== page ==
Politics

Hot Races to Watch: Missouri Governor

The GOP's 'Akin' for a standard bearer in the Show Me State

In 2010 the GOP kicked off a successive three-cycle route of Democrats in Midwestern governors’ mansions and Missouri could be the party’s big 2016 chance to extend that dominance. Democrats lost their grip on Michigan, Ohio, Kansas, Iowa, and Wisconsin in 2010. The GOP beat back strong challenges in 2012 and protected all of its gains in 2014, expanding the Midwest reach with a win in deep-blue Illinois.

But reminiscent of the GOP’s once-promising challenge to Sen. Claire McCaskill in 2012, the Republicans hoping to win Missouri’s top job are locked in a brutal and uncertain primary battle, while the Democrats are united around their standard-bearer. There are even familiar faces like businessman John Brunner, who ran and ultimately lost to Rep. Todd Akin in the 2012 GOP primary for Senate. McCaskill later clobbered Akin by double digits, despite President Obama losing Missouri by nearly 10 points to Mitt Romney, after Akin damaged himself and Republicans nationwide with the infamous “legitimate rape” gaffe fiasco.

Brunner, who spent $7.5 million of his own money on the 2012 Senate primary, is one of four Republican candidates with a shot at winning the nomination for governor in 2016. The others are: former Navy SEAL and nonprofit executive Eric Greitens, Lt. Gov. Peter Kinder, and former Missouri House Speaker Catherine Hanaway.

None of the GOP candidates seem to have a clear advantage, and the fundraising scene paints the picture of an evenly matched Republican landscape. Eric Greitens brought in the most of any GOP candidate in the first half of 2016 with $1 million. Brunner has the capacity to lend his campaign at least that amount, if not several times more, and Hanaway may be rallying outside conservative support. The Missouri chapter of one of the conservative world’s most effective super PACs, the Club for Growth, has already invested several hundred thousand dollars towards boosting Hanaway in the contest.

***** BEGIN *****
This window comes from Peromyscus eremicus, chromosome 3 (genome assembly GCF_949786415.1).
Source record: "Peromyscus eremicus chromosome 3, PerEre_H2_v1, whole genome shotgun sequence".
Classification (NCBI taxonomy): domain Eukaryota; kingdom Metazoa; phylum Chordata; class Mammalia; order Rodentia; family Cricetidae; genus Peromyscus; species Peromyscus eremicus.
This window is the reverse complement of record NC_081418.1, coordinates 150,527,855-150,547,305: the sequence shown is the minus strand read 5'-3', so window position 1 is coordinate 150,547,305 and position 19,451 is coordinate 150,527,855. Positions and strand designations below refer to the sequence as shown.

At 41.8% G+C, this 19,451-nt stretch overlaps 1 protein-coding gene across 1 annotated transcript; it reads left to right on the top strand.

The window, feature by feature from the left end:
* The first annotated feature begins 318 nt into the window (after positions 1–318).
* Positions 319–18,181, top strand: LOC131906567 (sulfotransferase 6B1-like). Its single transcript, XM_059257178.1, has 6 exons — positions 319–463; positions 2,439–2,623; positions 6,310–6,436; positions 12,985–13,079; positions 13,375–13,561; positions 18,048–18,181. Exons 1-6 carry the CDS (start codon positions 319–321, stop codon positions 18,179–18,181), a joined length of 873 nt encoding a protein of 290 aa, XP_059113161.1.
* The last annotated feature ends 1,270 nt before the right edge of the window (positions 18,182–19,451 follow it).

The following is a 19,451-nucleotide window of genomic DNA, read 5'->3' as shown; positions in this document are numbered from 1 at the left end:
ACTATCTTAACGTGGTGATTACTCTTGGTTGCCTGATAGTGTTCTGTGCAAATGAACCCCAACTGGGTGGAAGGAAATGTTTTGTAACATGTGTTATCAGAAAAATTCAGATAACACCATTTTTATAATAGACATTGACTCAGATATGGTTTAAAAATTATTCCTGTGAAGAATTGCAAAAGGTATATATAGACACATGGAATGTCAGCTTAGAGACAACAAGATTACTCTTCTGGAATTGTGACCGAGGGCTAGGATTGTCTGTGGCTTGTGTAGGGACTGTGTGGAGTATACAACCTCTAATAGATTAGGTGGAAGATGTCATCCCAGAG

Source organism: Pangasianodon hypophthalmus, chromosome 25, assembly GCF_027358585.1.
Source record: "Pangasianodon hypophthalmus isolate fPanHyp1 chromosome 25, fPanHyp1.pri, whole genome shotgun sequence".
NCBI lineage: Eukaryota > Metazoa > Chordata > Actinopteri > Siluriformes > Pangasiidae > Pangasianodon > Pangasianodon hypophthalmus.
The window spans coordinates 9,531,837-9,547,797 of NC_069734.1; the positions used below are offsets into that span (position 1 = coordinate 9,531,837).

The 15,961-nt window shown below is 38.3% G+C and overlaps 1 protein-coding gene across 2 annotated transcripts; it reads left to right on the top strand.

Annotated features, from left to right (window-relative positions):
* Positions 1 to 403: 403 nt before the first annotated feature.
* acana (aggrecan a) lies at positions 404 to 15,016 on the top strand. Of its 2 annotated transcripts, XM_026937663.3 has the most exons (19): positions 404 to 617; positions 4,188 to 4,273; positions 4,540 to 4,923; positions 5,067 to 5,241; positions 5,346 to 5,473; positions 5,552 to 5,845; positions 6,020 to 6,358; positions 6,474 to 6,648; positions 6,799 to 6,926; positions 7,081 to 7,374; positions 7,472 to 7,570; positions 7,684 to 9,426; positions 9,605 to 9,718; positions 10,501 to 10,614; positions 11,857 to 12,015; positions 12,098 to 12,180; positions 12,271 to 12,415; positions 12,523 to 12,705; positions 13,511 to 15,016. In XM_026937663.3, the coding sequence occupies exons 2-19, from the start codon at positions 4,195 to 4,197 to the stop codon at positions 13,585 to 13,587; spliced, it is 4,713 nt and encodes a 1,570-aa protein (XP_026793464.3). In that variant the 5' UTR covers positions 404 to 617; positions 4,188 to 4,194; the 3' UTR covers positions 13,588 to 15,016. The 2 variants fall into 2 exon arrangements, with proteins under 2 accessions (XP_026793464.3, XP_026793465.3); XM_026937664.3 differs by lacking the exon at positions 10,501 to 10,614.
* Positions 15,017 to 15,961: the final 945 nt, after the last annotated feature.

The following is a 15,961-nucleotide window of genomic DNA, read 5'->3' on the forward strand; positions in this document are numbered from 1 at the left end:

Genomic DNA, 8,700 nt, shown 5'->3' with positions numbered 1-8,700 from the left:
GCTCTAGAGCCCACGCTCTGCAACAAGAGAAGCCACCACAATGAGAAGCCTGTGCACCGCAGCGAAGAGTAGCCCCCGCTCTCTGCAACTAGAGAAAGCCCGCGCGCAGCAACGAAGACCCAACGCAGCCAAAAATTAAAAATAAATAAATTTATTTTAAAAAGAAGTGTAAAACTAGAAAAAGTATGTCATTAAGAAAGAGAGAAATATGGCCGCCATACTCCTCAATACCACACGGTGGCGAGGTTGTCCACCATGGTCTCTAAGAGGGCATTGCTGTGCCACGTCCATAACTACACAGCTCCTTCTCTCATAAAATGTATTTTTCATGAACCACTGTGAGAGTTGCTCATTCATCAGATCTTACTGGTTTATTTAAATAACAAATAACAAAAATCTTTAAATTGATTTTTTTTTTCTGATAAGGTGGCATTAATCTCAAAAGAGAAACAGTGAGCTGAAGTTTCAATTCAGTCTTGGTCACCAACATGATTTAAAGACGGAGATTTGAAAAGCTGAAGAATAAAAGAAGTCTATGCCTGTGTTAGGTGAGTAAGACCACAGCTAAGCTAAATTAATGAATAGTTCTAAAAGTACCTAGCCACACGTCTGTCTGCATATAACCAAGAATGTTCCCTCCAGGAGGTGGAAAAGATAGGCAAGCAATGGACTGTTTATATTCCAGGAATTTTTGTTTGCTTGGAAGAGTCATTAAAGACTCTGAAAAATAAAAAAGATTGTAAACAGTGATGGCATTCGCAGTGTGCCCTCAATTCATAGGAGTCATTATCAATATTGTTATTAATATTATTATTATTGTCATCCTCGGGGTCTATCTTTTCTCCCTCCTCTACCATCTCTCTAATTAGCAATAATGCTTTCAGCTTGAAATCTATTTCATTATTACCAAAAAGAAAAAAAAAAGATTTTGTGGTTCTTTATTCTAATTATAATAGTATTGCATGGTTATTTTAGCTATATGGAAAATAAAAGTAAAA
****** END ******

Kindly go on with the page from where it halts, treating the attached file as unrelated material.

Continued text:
Whichever GOP candidate does ultimately pulls through the crowded and evenly matched contest will at least have the advantage of trend lines on their side to potentially blast off the muck of the primary.

Republicans have been steadily gaining ground in the state, and following sweeping victories in 2014 the party dominates the Missouri General Assembly. Republicans have 25 seats in the state Senate to the Democrats’ paltry 9, and 118 seats in the state House of Representatives, compared to 45 for the Democrats.

[lz_table title=”Missouri General Election Matchups” source=”DMF Research March 24″]GOP Candidate, AG Chris Koster
John Brunner 28%, 42%
Eric Greitens 24%, 41%
Catherine Hanaway 31%, 43%
Peter Kinder 37%, 39%
[/lz_table]

But McCaskill proved Democrats can hold on in Missouri if they wage a disciplined, strong campaign against a weak opponent. Democrats think they have another winner in Attorney General Chris Koster, who has posted impressive fundraising hauls and consolidated his support in the party. Koster raised $4 million in the summer of 2015 alone; his $2.2 million haul in the first quarter of 2016 outpaced the entire GOP field combined, who collected roughly $2.1 million. A poll conducted by DMF Research in March found Koster beating every GOP candidate in head-to-head matchups.

Operating in a race devoid of a clear Republican standard-bearer, Koster has already begun to define his candidacy against the foil of presidential GOP front-runner Donald Trump. In an effort to define himself as the anti-Trump candidate, Koster recently released a digital ad slamming the GOP front-runner for a slew of his more incendiary comments on John McCain, women, the disabled New York Times journalist, and others.

[lz_third_party includes=”https://www.youtube.com/watch?v=gEW9vRlM9Sw”]

Well-regarded political soothsayers, including the Cook Political Report and Larry Sabato’s Crystal Ball, rate the race as a pure toss-up, but Republicans will need to rally strongly behind whoever emerges standing from the Aug. 2 GOP primary. That candidate will likely take the GOP banner with deeply depleted campaign coffers from the hard nomination fight and will need outside aid from the Republican Governors Association or friendly super PACs to compete toe-to-toe with Koster’s war chest.

The Missouri contest could extend Republican victories over state houses and governors’ mansions across the Midwest, but only if the eventual nominee is not too badly bloodied by the intense primary battle being fought, and Koster can be tripped up by a well-run GOP campaign.

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